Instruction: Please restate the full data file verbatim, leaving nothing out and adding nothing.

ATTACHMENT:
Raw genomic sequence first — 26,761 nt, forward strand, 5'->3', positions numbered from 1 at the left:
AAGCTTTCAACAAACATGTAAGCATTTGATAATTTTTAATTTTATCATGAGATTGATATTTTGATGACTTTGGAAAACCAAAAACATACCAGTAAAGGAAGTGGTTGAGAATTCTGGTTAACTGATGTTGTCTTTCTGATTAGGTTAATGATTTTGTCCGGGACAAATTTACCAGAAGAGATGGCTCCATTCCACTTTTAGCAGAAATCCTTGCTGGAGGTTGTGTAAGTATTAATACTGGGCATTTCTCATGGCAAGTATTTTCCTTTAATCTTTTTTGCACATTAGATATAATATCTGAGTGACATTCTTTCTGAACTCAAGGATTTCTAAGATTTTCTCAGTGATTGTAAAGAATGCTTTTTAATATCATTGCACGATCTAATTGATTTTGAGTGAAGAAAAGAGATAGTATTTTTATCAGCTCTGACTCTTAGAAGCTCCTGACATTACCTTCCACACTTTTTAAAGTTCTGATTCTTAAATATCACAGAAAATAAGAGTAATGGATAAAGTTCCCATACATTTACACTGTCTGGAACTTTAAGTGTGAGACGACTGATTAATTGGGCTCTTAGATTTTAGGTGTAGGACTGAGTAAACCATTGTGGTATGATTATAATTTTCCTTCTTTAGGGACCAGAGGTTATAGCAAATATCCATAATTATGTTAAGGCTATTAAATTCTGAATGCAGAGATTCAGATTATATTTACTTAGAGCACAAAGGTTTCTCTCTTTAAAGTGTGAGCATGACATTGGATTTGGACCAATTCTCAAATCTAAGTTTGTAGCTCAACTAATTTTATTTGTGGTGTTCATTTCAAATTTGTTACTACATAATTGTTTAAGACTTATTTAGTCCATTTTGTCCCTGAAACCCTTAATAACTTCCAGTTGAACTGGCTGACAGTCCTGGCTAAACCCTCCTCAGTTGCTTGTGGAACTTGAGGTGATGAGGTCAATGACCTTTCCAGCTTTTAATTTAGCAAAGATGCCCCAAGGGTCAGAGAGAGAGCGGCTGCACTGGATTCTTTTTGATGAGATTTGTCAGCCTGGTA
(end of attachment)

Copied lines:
Raw genomic sequence first — 26,761 nt, forward strand, 5'->3', positions numbered from 1 at the left:
AAGCTTTCAACAAACATGTAAGCATTTGATAATTTTTAATTTTATCATGAGATTGATATTTTGATGACTTTGGAAAACCAAAAACATACCAGTAAAGGAAGTGGTTGAGAATTCTGGTTAACTGATGTTGTCTTTCTGATTAGGTTAATGATTTTGTCCGGGACAAATTTACCAGAAGAGATGGCTCCATTCCACTTTTAGCAGAAATCCTTGCTGGAGGTTGTGTAAGTATTAATACTGGGCATTTCTCATGGCAAGTATTTTCCTTTAATCTTTTTTGCACATTAGATATAATATCTGAGTGACATTCTTTCTGAACTCAAGGATTTCTAAGATTTTCTCAGTGATTGTAAAGAATGCTTTTTAATATCATTGCACGATCTAATTGATTTTGAGTGAAGAAAAGAGATAGTATTTTTATCAGCTCTGACTCTTAGAAGCTCCTGACATTACCTTCCACACTTTTTAAAGTTCTGATTCTTAAATATCACAGAAAATAAGAGTAATGGATAAAGTTCCCATACATTTACACTGTCTGGAACTTTAAGTGTGAGACGACTGATTAATTGGGCTCTTAGATTTTAGGTGTAGGACTGAGTAAACCATTGTGGTATGATTATAATTTTCCTTCTTTAGGGACCAGAGGTTATAGCAAATATCCATAATTATGTTAAGGCTATTAAATTCTGAATGCAGAGATTCAGATTATATTTACTTAGAGCACAAAGGTTTCTCTCTTTAAAGTGTGAGCATGACATTGGATTTGGACCAATTCTCAAATCTAAGTTTGTAGCTCAACTAATTTTATTTGTGGTGTTCATTTCAAATTTGTTACTACATAATTGTTTAAGACTTATTTAGTCCATTTTGTCCCTGAAACCCTTAATAACTTCCAGTTGAACTGGCTGACAGTCCTGGCTAAACCCTCCTCAGTTGCTTGTGGAACTTGAGGTGATGAGGTCAATGACCTTTCCAGCTTTTAATTTAGCAAAGATGCCCCAAGGGTCAGAGAGAGAGCGGCTGCACTGGATTCTTTTTGATGAGATTTGTCAGCCTGGTA